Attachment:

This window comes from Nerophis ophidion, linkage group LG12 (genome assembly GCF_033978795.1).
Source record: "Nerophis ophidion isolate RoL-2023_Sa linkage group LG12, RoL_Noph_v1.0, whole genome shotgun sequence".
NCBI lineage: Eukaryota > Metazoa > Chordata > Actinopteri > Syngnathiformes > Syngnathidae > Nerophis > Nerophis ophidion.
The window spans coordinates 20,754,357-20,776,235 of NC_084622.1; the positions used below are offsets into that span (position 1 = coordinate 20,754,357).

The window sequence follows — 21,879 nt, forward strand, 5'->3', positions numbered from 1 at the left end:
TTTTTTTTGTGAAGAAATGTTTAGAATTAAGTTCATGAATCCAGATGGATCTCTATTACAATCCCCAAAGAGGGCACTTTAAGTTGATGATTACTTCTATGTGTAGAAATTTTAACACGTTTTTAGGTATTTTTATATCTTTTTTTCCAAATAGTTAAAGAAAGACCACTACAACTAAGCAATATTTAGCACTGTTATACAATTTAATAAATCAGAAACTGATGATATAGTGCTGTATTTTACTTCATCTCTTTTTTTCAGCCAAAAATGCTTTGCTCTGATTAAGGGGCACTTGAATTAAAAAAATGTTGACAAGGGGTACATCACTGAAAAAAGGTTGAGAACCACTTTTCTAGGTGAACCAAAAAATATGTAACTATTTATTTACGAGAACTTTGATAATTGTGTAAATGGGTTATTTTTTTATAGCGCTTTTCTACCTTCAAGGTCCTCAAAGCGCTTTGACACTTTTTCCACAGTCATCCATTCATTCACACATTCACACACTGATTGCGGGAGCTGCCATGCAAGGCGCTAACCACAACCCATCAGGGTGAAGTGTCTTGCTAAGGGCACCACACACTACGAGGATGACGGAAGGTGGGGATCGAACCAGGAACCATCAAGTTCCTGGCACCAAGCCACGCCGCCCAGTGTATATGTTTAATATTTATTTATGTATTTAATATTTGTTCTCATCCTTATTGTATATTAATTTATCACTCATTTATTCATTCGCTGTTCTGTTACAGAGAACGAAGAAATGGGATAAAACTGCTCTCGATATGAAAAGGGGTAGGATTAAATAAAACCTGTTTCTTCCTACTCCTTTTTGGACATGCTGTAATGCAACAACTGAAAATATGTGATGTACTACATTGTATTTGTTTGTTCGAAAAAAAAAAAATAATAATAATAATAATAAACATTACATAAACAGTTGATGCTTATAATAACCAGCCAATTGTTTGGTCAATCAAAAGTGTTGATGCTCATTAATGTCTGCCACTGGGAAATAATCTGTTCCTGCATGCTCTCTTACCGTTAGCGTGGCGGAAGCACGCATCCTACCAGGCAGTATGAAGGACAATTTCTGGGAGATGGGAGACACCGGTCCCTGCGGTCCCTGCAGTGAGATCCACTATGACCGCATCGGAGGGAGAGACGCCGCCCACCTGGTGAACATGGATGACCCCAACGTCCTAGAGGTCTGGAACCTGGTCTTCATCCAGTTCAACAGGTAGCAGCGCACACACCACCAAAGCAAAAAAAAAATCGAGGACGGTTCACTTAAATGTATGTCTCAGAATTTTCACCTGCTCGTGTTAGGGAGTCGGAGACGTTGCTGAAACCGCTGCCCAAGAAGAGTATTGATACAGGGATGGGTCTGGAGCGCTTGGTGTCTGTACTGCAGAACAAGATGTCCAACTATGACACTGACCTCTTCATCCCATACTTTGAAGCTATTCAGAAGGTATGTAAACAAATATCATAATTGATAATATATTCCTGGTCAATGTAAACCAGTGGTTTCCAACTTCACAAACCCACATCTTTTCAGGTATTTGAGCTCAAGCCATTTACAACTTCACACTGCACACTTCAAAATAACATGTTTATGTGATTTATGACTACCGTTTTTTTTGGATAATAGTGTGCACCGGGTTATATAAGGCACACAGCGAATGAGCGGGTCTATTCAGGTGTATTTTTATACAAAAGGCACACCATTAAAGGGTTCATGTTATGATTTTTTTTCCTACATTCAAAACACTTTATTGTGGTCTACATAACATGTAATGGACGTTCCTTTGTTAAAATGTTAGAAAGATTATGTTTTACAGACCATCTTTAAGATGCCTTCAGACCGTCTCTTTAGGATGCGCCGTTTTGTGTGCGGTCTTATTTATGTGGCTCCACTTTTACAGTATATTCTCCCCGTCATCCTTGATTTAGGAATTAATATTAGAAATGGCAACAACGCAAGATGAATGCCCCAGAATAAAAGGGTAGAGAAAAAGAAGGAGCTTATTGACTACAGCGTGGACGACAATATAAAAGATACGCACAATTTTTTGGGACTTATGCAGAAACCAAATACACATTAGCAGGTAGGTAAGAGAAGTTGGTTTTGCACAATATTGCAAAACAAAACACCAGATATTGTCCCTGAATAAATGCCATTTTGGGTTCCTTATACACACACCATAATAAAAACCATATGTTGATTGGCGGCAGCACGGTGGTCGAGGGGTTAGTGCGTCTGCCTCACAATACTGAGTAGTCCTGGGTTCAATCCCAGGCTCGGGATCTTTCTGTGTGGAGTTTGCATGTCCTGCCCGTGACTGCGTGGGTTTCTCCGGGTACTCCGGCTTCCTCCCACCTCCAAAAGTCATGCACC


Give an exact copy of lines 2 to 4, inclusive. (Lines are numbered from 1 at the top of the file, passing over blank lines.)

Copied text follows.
Source record: "Nerophis ophidion isolate RoL-2023_Sa linkage group LG12, RoL_Noph_v1.0, whole genome shotgun sequence".
NCBI lineage: Eukaryota > Metazoa > Chordata > Actinopteri > Syngnathiformes > Syngnathidae > Nerophis > Nerophis ophidion.
The window spans coordinates 20,754,357-20,776,235 of NC_084622.1; the positions used below are offsets into that span (position 1 = coordinate 20,754,357).